I'm calling BS on all the people who say there isn't any difference between car and truck engines.
Case and point: the 3.6l twin turbo engine announced for the 2014 Cadillac CTS and XTS is supposedly rated at 420hp and 430lb-ft torque. Those numbers come close to what the 6.2l is supposed to produce in the Silverado.

If the 3.6l is such a capable engine, then why was the 4.3l used instead in the Silverado??? This, my friends, is actually quite revealing. The Garage Motors engineers realized that the 3.6l wouldn't hold up in a truck and opted to tweak a 25+ year old engine to use in a truck. That is all the proof you need. If the 3.6l was capable they would have used it in trucks.

First off this truck looks much better than what I thought they were going to build for the US !
I have had several S-10's and all three body styles of the previous 355 Colorado and what I like most about them is their size.
I've tried Silverado's but they don't fit in a standard size garage and are outrageous to park in todays parking lots, So hat's off to GM for bringing back a smaller truck !

I do think they are missing out by not building Regular cab Colorado's for fleets and people that don't need all the extra space and cost, and I also would like to see more offerings in the two wheel drive platform.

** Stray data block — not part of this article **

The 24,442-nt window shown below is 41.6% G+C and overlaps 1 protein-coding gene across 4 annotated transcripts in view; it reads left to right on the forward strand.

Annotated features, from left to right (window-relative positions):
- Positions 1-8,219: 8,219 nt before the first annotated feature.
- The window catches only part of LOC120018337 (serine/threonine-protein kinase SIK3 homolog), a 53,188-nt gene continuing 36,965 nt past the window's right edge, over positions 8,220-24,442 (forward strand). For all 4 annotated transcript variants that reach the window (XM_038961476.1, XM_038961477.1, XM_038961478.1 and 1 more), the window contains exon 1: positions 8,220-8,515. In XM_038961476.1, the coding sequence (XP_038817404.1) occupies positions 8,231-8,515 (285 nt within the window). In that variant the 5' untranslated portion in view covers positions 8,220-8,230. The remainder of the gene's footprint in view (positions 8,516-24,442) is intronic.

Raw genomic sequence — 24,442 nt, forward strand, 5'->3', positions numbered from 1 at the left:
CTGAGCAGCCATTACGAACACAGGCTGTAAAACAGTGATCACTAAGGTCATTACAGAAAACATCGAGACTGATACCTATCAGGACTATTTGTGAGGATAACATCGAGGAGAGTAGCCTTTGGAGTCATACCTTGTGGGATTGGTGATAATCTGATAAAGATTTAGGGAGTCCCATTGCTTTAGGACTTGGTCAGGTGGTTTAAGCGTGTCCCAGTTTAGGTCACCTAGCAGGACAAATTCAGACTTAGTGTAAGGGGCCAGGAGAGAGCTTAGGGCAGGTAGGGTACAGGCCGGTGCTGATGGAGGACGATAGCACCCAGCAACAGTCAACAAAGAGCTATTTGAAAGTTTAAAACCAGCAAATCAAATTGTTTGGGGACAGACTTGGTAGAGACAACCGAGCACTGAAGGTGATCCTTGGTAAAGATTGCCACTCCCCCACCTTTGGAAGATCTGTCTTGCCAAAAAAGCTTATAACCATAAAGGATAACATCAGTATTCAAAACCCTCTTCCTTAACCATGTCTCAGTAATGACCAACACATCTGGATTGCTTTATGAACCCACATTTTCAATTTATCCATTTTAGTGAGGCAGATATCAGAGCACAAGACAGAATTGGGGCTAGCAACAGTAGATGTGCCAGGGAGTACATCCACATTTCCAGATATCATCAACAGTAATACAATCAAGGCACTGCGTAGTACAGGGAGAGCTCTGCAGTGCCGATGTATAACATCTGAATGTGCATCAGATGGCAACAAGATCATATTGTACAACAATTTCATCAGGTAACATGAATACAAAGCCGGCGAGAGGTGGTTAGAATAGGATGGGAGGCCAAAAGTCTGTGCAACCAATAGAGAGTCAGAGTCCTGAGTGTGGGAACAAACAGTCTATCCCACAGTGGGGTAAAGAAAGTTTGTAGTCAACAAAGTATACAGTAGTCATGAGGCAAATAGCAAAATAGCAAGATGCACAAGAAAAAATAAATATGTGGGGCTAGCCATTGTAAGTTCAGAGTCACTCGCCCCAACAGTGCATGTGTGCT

In previous years GM offered special packages like the Extreme on S-10's and the Xtreme on the 355 Colorado, these were Great as they had body kits and special wheels along with a lowered suspension so that two wheel drive buyers could have a custom looking truck straight from the factory and still haul supplies from your local home improvement store !
Come on GM, your getting close !

Here are THREE things we'd like to see



I did not say the engines in cars or trucks are EXACTLY the same. The 5.0 in the F150 and Mustang are very similar. The base engine in the Mustang is the 3.7 V6 just like the F150. @Snapdragon McFisticuff makes some very valid points.

If one goes back far enough, performance engines were actually based on "industrial" truck engines. Not pickup trucks but trucks the size of the F650 or larger. Mt dad started trucking with single axle Ford HDT trucks. Those trucks would run close to redline all day long pulling loads.